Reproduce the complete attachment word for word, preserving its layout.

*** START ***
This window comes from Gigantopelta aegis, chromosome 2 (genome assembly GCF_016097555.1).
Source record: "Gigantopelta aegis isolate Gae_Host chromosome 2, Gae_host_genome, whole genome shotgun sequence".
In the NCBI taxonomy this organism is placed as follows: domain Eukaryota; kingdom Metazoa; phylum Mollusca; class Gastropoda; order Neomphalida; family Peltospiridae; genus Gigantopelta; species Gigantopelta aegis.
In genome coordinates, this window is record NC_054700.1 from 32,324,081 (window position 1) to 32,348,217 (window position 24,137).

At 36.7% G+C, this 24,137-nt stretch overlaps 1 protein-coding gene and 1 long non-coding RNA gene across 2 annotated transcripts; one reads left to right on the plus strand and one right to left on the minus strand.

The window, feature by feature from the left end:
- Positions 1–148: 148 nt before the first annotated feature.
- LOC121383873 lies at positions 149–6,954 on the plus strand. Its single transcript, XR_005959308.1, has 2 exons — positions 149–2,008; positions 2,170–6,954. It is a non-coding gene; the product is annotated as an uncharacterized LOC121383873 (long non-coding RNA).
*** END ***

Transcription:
This window comes from Gigantopelta aegis, chromosome 2 (genome assembly GCF_016097555.1).
Source record: "Gigantopelta aegis isolate Gae_Host chromosome 2, Gae_host_genome, whole genome shotgun sequence".
In the NCBI taxonomy this organism is placed as follows: domain Eukaryota; kingdom Metazoa; phylum Mollusca; class Gastropoda; order Neomphalida; family Peltospiridae; genus Gigantopelta; species Gigantopelta aegis.
In genome coordinates, this window is record NC_054700.1 from 32,324,081 (window position 1) to 32,348,217 (window position 24,137).

At 36.7% G+C, this 24,137-nt stretch overlaps 1 protein-coding gene and 1 long non-coding RNA gene across 2 annotated transcripts; one reads left to right on the plus strand and one right to left on the minus strand.

The window, feature by feature from the left end:
- Positions 1–148: 148 nt before the first annotated feature.
- LOC121383873 lies at positions 149–6,954 on the plus strand. Its single transcript, XR_005959308.1, has 2 exons — positions 149–2,008; positions 2,170–6,954. It is a non-coding gene; the product is annotated as an uncharacterized LOC121383873 (long non-coding RNA).